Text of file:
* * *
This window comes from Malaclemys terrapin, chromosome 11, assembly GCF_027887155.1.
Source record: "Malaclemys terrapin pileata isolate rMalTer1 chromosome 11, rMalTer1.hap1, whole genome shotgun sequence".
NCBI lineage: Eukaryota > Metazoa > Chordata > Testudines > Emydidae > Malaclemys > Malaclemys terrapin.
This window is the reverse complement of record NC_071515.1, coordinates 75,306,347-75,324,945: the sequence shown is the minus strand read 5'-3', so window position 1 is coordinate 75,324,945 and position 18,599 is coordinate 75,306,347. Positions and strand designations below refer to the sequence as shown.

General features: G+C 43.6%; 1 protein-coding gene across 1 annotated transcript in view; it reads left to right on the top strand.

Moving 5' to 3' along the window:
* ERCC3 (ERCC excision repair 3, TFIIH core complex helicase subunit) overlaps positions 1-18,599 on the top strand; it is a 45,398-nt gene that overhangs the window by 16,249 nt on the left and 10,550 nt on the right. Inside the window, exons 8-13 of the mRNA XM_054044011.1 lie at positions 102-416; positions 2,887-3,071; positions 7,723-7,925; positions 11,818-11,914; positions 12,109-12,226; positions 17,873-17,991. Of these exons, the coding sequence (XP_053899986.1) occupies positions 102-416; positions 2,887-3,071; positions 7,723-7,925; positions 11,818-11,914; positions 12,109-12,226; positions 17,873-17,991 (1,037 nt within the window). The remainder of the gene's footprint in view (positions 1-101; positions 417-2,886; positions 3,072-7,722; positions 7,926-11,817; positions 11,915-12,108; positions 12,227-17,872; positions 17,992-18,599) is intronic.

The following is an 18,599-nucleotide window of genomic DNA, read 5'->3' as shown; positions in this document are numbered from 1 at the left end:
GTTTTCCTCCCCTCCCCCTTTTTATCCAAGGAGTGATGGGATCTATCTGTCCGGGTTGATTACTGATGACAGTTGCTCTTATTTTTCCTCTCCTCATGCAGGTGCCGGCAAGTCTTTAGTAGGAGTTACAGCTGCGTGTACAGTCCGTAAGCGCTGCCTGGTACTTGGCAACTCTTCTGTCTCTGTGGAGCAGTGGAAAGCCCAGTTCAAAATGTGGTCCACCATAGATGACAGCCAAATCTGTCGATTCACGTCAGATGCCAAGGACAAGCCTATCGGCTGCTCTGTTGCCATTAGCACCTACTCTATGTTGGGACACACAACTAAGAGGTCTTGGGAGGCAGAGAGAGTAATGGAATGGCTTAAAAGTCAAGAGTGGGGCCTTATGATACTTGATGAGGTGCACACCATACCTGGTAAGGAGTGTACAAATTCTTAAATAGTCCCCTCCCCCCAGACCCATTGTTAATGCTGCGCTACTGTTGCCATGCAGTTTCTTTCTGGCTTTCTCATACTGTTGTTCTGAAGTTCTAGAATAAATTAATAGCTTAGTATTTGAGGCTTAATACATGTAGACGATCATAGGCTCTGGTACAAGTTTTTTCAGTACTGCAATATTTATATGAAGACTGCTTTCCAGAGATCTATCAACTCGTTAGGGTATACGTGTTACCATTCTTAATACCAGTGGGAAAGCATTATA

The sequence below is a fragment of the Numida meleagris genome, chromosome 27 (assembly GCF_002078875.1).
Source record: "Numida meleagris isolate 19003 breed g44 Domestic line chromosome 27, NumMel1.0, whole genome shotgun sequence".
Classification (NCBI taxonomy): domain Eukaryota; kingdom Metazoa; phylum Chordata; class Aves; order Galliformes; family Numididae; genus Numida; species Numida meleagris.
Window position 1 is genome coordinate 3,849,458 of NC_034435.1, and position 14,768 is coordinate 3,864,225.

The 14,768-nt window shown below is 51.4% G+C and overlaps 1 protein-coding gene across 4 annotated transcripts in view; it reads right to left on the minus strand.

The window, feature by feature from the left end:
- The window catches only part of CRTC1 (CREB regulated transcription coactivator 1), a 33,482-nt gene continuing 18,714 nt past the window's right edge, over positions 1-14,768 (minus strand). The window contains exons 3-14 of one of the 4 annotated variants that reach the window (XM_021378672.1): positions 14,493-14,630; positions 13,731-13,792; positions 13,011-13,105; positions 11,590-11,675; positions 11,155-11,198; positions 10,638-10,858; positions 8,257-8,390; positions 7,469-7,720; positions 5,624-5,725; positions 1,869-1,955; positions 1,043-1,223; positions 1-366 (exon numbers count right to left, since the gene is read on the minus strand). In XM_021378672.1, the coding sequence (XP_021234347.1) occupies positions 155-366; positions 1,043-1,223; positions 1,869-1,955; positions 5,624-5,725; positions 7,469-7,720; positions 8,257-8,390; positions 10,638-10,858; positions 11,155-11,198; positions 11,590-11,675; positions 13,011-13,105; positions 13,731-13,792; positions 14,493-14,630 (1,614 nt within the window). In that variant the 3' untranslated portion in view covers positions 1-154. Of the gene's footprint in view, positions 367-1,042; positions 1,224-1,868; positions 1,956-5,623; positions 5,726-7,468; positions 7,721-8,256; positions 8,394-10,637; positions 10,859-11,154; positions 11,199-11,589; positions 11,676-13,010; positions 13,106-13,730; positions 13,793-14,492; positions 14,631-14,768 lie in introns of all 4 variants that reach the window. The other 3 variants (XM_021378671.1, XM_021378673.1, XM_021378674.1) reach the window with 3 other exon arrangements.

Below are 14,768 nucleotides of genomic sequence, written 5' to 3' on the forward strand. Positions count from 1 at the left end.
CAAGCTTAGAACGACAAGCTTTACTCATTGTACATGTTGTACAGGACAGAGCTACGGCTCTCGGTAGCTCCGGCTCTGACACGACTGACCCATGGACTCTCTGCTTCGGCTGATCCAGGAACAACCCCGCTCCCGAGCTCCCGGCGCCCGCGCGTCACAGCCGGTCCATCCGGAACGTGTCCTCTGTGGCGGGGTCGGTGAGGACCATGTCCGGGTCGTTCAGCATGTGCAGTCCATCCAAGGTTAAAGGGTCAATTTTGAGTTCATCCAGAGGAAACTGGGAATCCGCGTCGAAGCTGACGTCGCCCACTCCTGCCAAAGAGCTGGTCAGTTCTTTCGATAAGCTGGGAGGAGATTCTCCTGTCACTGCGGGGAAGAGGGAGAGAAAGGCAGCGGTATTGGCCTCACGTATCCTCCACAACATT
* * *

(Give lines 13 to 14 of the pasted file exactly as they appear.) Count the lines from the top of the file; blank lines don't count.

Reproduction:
Window position 1 is genome coordinate 3,849,458 of NC_034435.1, and position 14,768 is coordinate 3,864,225.

The 14,768-nt window shown below is 51.4% G+C and overlaps 1 protein-coding gene across 4 annotated transcripts in view; it reads right to left on the minus strand.